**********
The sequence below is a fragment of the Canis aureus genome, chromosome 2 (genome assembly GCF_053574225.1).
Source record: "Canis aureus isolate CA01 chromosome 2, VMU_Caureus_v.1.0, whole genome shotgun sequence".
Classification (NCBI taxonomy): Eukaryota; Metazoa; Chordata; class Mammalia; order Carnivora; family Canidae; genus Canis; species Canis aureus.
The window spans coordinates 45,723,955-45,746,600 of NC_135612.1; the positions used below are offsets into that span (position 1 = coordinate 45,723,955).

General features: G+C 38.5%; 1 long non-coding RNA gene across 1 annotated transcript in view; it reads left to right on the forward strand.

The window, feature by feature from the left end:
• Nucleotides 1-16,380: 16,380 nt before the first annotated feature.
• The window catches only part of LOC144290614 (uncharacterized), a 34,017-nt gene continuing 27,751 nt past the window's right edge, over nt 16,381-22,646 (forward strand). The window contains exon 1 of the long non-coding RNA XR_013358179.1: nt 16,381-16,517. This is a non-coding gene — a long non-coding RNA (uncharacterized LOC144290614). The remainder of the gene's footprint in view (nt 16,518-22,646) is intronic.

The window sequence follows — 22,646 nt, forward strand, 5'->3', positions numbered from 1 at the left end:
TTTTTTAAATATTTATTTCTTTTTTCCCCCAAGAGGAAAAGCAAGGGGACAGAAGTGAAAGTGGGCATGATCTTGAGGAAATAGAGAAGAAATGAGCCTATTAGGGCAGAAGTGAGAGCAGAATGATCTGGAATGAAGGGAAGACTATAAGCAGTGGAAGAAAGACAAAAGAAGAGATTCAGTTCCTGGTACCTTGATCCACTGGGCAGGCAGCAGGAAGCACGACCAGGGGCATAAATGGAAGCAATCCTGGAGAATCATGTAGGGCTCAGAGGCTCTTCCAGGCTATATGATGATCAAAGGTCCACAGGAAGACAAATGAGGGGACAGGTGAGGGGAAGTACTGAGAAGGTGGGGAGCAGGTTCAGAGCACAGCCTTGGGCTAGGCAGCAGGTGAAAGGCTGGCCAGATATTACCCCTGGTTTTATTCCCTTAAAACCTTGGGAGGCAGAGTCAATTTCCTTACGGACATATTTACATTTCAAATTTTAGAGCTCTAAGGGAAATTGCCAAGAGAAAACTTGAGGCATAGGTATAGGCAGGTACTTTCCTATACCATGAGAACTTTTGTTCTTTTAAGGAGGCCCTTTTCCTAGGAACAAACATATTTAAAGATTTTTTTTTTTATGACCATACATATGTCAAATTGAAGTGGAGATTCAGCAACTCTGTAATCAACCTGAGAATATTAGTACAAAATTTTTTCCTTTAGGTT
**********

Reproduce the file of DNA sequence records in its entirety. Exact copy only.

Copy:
The sequence below is a fragment of the Canis aureus genome, chromosome 2 (genome assembly GCF_053574225.1).
Source record: "Canis aureus isolate CA01 chromosome 2, VMU_Caureus_v.1.0, whole genome shotgun sequence".
Classification (NCBI taxonomy): Eukaryota; Metazoa; Chordata; class Mammalia; order Carnivora; family Canidae; genus Canis; species Canis aureus.
The window spans coordinates 45,723,955-45,746,600 of NC_135612.1; the positions used below are offsets into that span (position 1 = coordinate 45,723,955).

General features: G+C 38.5%; 1 long non-coding RNA gene across 1 annotated transcript in view; it reads left to right on the forward strand.

The window, feature by feature from the left end:
• Nucleotides 1-16,380: 16,380 nt before the first annotated feature.
• The window catches only part of LOC144290614 (uncharacterized), a 34,017-nt gene continuing 27,751 nt past the window's right edge, over nt 16,381-22,646 (forward strand). The window contains exon 1 of the long non-coding RNA XR_013358179.1: nt 16,381-16,517. This is a non-coding gene — a long non-coding RNA (uncharacterized LOC144290614). The remainder of the gene's footprint in view (nt 16,518-22,646) is intronic.

The window sequence follows — 22,646 nt, forward strand, 5'->3', positions numbered from 1 at the left end:
TTTTTTAAATATTTATTTCTTTTTTCCCCCAAGAGGAAAAGCAAGGGGACAGAAGTGAAAGTGGGCATGATCTTGAGGAAATAGAGAAGAAATGAGCCTATTAGGGCAGAAGTGAGAGCAGAATGATCTGGAATGAAGGGAAGACTATAAGCAGTGGAAGAAAGACAAAAGAAGAGATTCAGTTCCTGGTACCTTGATCCACTGGGCAGGCAGCAGGAAGCACGACCAGGGGCATAAATGGAAGCAATCCTGGAGAATCATGTAGGGCTCAGAGGCTCTTCCAGGCTATATGATGATCAAAGGTCCACAGGAAGACAAATGAGGGGACAGGTGAGGGGAAGTACTGAGAAGGTGGGGAGCAGGTTCAGAGCACAGCCTTGGGCTAGGCAGCAGGTGAAAGGCTGGCCAGATATTACCCCTGGTTTTATTCCCTTAAAACCTTGGGAGGCAGAGTCAATTTCCTTACGGACATATTTACATTTCAAATTTTAGAGCTCTAAGGGAAATTGCCAAGAGAAAACTTGAGGCATAGGTATAGGCAGGTACTTTCCTATACCATGAGAACTTTTGTTCTTTTAAGGAGGCCCTTTTCCTAGGAACAAACATATTTAAAGATTTTTTTTTTTATGACCATACATATGTCAAATTGAAGTGGAGATTCAGCAACTCTGTAATCAACCTGAGAATATTAGTACAAAATTTTTTCCTTTAGGTT